Of all the shopping centres opening this autumn, Cabot Circus in Bristol is arguably the most needed.
The city is the dominant force in the economy of the southwest of England. But, while it ranks in the top 10 cities in terms of population, it doesn’t even rank in the top 20 shopping locations, according to Experian.
That is until Thursday, when Hammerson and Land Securities’ Cabot Circus opens its doors to shoppers for the first time. It has found favour with retailers and is set to open with more than 100 names trading. With Harvey Nichols joining House of Fraser as anchor, it will offer a quality of shopping the region has not experienced.
Talking to a former colleague who is now based in the city, the sense of excitement about the scheme’s opening is palpable. And while not wanting to question the quality of what has been developed, the excitement is as much a reflection on what was there before as of the new scheme.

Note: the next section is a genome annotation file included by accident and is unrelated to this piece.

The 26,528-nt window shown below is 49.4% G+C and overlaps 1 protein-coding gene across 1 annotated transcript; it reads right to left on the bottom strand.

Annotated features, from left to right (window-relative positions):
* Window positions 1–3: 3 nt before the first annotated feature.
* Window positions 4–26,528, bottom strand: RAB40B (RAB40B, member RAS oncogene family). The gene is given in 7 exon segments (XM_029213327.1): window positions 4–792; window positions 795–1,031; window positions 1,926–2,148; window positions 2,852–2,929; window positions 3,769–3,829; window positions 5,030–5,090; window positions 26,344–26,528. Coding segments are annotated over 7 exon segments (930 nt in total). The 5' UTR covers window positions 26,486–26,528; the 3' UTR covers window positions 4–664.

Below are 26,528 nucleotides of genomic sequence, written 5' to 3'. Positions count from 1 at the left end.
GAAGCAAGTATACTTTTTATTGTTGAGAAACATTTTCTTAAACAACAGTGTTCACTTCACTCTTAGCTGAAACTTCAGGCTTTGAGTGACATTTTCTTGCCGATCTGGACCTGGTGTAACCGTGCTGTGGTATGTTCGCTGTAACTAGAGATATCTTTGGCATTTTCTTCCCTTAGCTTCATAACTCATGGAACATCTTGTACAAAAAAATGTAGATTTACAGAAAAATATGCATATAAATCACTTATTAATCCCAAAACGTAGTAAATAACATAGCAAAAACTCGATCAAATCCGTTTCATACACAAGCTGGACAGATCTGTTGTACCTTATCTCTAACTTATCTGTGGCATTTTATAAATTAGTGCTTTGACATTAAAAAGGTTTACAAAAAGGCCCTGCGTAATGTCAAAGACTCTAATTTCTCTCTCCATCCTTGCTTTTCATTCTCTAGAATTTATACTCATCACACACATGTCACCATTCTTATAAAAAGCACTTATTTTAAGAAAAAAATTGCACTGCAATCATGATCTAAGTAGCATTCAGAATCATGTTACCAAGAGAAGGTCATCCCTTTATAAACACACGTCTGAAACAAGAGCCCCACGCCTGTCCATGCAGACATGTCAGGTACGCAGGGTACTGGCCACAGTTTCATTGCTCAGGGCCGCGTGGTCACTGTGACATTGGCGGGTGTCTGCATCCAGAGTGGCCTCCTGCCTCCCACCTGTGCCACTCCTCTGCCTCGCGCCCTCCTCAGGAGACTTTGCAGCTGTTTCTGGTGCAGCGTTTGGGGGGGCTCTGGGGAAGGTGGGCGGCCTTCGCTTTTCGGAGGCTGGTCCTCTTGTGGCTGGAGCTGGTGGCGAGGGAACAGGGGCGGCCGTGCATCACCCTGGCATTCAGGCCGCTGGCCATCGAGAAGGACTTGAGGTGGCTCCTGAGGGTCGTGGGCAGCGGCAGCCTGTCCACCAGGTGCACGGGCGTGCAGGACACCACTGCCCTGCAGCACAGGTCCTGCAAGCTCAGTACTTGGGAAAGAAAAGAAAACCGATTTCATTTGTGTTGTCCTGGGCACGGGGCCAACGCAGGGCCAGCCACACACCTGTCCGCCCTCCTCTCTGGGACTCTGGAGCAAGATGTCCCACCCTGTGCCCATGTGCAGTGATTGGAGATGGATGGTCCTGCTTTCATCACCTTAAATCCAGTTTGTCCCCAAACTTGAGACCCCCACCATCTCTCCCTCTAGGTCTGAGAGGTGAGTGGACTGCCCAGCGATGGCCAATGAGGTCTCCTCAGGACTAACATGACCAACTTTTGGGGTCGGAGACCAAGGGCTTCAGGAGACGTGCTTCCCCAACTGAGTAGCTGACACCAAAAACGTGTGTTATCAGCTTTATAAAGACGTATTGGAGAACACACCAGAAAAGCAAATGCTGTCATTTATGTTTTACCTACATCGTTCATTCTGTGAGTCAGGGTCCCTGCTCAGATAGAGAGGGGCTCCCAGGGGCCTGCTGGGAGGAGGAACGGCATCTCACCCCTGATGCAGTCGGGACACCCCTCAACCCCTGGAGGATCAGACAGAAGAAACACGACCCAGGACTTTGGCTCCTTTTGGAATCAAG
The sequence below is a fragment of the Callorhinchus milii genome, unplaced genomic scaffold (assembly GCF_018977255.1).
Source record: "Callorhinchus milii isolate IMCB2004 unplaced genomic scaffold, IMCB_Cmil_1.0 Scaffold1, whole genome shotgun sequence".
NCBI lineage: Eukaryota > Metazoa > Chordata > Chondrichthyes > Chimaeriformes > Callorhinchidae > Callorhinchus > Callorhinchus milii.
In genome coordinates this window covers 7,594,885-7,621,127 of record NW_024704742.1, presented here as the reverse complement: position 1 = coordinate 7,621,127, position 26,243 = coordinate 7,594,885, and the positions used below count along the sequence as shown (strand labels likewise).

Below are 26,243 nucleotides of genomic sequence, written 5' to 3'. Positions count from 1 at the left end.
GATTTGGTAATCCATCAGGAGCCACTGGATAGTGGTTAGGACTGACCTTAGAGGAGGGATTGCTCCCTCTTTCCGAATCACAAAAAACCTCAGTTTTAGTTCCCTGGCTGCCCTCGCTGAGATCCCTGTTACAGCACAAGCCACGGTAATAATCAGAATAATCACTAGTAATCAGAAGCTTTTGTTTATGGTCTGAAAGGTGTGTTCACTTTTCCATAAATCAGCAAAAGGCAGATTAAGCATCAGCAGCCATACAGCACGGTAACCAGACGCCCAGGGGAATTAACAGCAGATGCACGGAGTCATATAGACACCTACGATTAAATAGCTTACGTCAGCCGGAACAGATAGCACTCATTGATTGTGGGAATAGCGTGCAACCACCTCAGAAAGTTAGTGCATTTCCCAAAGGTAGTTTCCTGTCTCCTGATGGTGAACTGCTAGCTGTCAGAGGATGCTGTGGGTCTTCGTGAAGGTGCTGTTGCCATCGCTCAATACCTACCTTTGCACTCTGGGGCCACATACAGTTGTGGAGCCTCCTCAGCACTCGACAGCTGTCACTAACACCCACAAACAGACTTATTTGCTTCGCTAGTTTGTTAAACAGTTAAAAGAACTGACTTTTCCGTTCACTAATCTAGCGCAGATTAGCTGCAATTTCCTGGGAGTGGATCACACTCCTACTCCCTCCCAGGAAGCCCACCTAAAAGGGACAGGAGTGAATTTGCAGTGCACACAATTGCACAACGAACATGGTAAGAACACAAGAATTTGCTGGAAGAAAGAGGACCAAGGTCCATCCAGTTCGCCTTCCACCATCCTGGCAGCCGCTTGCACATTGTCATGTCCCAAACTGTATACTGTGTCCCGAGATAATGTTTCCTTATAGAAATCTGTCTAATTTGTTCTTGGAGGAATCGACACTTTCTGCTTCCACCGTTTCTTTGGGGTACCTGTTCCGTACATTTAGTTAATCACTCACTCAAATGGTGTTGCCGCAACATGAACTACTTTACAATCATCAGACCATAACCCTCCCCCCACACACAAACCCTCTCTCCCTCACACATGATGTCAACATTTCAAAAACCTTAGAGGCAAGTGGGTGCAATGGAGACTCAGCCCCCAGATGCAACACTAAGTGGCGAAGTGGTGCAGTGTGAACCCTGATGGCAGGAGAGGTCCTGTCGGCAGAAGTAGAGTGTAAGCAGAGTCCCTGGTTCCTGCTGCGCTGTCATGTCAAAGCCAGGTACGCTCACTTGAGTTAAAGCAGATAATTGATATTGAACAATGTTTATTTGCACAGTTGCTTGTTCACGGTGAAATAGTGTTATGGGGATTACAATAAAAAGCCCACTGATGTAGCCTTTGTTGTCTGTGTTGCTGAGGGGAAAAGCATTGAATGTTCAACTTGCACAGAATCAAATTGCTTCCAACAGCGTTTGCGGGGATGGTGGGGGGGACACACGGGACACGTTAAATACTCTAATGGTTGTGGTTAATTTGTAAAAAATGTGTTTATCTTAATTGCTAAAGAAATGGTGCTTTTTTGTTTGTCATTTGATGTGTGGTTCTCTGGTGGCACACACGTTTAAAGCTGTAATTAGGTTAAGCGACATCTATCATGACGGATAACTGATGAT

Bristol’s Broadmead area was one of the worst examples of post-war architecture in retail and a less inspiring environment to trade in is hard to imagine. It’s no wonder the city’s affluent shoppers deserted its centre in droves in favour of the giant out-of-town centre at Cribbs Causeway.
This jump in quality goes a long way to explaining why new centres are letting well despite the downturn in the market. In Bristol – as in Leicester and Liverpool – retailers were desperately in need of good new space and shoppers want an attractive retail environment. So, while everyone would have liked these schemes to open in better markets, that doesn’t mean they won’t succeed.